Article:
Test Match Special - 50 Not Out May 17, 2007

The story of an institution

Martin Williamson reviews Test Match Special - 50 Not Out

Test Match Special - 50 Not Out by Peter Baxter (BBC Books) 224pp £18.99

The BBC's Test Match Special seems to have been around forever, and you have to be a pensioner to remember the time before ball-by-ball commentary of England matches. The first broadcast was in 1957, some 30 years after BBC commentary was born at Leyton, and it was promoted with the slogan: "Don't miss a ball, we broadcast them all".

They still broadcast every ball, but listening to the show is not as easy as it once was. The hey-day of TMS was possibly the 1970s when John Arlott and Brian Johnston were at their best and transmissions continued even when there was no play. Indeed, many preferred those spells of inactivity as the team chatted and joked without interruption. But the wise men who ran BBC Radio 3 increasingly regarded cricket as a nuisance, and it battled for survival in between shipping forecasts and news. Thankfully, the advent of digital radio and the web has given TMS a new lease of life.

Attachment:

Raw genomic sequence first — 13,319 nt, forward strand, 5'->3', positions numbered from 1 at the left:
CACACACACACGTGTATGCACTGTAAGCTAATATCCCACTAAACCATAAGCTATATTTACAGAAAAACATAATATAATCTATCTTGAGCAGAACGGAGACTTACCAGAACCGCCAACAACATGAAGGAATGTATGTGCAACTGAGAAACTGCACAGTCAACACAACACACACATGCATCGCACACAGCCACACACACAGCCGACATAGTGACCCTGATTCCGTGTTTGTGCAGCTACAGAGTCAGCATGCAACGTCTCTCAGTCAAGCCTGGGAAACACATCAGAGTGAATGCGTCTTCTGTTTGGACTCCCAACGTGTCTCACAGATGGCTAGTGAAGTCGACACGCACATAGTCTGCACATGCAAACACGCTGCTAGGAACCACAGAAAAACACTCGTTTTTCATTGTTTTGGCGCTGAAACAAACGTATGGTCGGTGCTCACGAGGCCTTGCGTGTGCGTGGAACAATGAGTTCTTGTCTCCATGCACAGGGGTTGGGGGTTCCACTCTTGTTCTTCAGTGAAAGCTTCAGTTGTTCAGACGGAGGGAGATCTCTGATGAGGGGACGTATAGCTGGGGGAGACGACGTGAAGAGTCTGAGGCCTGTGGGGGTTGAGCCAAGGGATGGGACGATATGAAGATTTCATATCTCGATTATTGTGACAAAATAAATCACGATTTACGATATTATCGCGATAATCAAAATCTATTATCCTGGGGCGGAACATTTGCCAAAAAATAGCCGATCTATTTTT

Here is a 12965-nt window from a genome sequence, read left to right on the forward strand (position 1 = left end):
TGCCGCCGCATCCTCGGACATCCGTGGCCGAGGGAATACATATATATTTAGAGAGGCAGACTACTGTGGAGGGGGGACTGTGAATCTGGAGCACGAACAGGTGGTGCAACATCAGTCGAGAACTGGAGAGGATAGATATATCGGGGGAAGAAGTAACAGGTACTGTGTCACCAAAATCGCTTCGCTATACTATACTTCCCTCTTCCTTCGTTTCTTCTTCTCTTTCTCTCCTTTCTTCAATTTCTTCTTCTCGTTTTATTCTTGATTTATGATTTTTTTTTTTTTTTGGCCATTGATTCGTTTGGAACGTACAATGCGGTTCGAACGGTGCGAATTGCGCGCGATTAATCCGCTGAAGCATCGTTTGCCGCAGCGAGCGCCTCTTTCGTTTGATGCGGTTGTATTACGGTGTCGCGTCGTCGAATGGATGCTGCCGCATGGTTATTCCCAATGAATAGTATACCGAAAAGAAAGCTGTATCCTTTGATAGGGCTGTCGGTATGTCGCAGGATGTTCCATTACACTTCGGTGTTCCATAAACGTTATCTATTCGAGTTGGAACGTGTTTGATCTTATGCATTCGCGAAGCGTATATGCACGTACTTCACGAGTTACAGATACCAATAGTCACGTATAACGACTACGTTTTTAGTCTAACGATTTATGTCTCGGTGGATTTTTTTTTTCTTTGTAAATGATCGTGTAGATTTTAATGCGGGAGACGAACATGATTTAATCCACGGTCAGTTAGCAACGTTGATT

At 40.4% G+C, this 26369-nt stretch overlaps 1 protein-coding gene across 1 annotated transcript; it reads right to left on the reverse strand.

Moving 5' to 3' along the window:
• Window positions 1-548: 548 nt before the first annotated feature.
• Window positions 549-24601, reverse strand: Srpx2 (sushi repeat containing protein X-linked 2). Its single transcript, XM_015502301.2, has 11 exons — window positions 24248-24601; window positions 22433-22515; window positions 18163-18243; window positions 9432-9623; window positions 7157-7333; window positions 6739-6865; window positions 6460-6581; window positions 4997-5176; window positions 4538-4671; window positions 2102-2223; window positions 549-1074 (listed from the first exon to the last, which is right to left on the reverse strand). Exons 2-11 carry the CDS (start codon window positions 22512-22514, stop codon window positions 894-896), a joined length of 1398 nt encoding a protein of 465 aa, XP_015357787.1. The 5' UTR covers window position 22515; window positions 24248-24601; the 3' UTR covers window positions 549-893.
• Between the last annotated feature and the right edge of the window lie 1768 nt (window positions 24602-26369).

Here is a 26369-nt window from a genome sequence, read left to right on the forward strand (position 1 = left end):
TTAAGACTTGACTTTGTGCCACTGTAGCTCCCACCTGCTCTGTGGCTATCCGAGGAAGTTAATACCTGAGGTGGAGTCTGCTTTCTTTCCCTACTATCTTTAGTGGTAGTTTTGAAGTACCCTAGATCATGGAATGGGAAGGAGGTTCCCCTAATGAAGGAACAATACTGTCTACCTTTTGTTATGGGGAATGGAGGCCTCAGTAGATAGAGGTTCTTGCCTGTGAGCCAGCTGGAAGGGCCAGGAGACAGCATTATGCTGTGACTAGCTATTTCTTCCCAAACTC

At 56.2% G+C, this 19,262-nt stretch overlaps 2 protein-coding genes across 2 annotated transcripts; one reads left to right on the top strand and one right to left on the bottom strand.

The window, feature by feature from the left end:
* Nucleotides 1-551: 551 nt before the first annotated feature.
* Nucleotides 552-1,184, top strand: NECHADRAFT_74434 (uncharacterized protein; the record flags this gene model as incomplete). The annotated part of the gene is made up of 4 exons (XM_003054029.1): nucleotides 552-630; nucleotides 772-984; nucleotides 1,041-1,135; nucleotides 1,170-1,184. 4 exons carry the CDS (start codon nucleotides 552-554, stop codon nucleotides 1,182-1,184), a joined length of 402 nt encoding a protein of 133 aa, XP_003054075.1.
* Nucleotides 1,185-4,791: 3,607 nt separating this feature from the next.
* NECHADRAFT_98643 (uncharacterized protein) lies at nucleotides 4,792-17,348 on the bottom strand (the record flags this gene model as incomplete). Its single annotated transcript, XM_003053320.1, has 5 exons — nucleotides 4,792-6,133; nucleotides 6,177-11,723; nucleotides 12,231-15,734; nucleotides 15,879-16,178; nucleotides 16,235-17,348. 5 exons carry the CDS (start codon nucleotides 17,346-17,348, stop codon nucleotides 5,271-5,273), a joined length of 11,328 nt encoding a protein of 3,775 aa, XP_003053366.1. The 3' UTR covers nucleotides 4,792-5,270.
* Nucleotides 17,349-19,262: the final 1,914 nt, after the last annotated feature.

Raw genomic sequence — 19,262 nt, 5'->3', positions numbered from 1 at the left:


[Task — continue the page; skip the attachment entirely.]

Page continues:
Much as Fred Trueman became something of a figure of fun for always harping on that things were better in the old days, there is a general view that the current commentary team, increasingly based on former players, lacks the perspective and the rich vocabulary of the Don Moseys and Rex Alstons of yesterday. Rose-tinted spectacles? Possibly, as Jonothan Agnew and CMJ still remain among some excellent visitors from overseas.

This book, however, is a tribute to a great institution and concentrates on the positives, and so it should. What comes across is that beneath the japes and cakes, this is a thoroughly professional operation, and a happy one as well.

The anecdotes flood out, with enough of the old ones to raise a smile but not too many to become boring. The current commentators reflect on their first matches for TMS while those who are no longer with us are warmly - but not gushingly profiled. The increasingly important coverage of overseas matches also features.

Given that four decades of listening to Bill Frindall have led to many embracing the statistical side of the game, some more statistics would have been nice - who has commentated the most times, for example - much as CMJ did in his 1990 history of broadcasting. But that's a small and fairly anoraky quibble.

Like the show itself, this is gentle and entertaining. Would you expect anything else?

Martin Williamson is executive editor of Cricinfo